You know that you need to plan for 10 Analysts, 3 Project Managers, etc, so you need to start finding important data about these resources such as salary to start shaping a budget.

Perhaps your work involves the selling of products or services, these would generally have a product ID.

Let’s say a potential customer needs more information about these products, you can find that information with the product name or a reference number and once you know the reference number you have access to anything from the product name to its weight to materials.

**How can we use ****it to find the information we need?**

Often at work, you are in such situations where you need to find out some information from a record. Perhaps, as above you need to find the selling prices (for example) of a selected number of products by using the product IDs and looking through a huge master list numbering thousands of rows of data. Here you are faced with a choice, looking each product ID up manually and checking the price, then entering it into your report or utilizing it. This is the lengthy option and often fraught with the risk of human error. Thankfully Excel is a great tool to make jobs like this easier. If you’ve never heard of this function, then you are about to be initiated into the foundation of any Excel user’s skill set. I have found over the years that is the number 1 formula that Excel has to offer (joint #1 with IF).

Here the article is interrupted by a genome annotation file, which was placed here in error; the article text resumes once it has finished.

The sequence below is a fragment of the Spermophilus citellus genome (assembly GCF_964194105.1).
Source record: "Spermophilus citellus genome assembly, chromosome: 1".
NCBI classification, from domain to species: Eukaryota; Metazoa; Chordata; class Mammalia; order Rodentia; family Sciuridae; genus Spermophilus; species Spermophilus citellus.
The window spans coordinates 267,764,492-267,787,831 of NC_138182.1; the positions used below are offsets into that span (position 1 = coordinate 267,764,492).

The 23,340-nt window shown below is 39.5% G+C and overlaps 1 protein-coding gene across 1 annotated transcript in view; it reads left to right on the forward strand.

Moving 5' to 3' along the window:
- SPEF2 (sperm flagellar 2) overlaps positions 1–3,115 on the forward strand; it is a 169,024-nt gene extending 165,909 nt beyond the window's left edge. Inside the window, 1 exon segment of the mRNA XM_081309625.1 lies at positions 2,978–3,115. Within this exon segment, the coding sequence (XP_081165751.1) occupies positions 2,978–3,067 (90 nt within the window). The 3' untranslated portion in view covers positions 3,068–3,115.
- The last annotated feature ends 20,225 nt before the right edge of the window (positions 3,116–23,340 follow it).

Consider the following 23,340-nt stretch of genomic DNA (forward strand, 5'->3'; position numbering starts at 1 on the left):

It’s one of the most useful functions (my favorite formula along with IF!) and the function will make finding information effortless, efficient, and more accurate.

**What is a (concept)?**

In summary, it can use a given reference and look for it in a specified range and then return a value from the same row in another column. You can instruct the function to find an exact match or the closest match. The former is best used for IDs when you need to find a person’s employee number or a product ID, for example, the latter is useful for finding a graded result if the lookup criteria sit in between a bracketed range, more on this later.

The VLOOKUP function broken down looks like the example below, in summary, we will ask:

*Find my reference in a range of **VLOOKUP**, when you find it, please tell me the piece of information that is x number of columns to the right of that data*

**How to use the formula in Excel?**

Before I look at how to use this valuable VLOOKUP function in Excel, let’s first look at it in the form as found in Excel.

**=**VLOOKUP**(lookup_value, table_array, col_index_number, [range index number])**

Breaking down each element, Excel defines these as:

**lookup_value**

Is the value to be found in the first column of the table, and can be a value, a reference, or a text string. This is your employee or product ID I mentioned above.

**table_array**

Is a table of text, numbers, or logical values, in which data is retrieved. Table_array can be a reference to a range or a range name.

**col_index_number**

Is the column number in a table_array from which the matching value should be returned. The first column values in the table in column 1.

**[range index number]**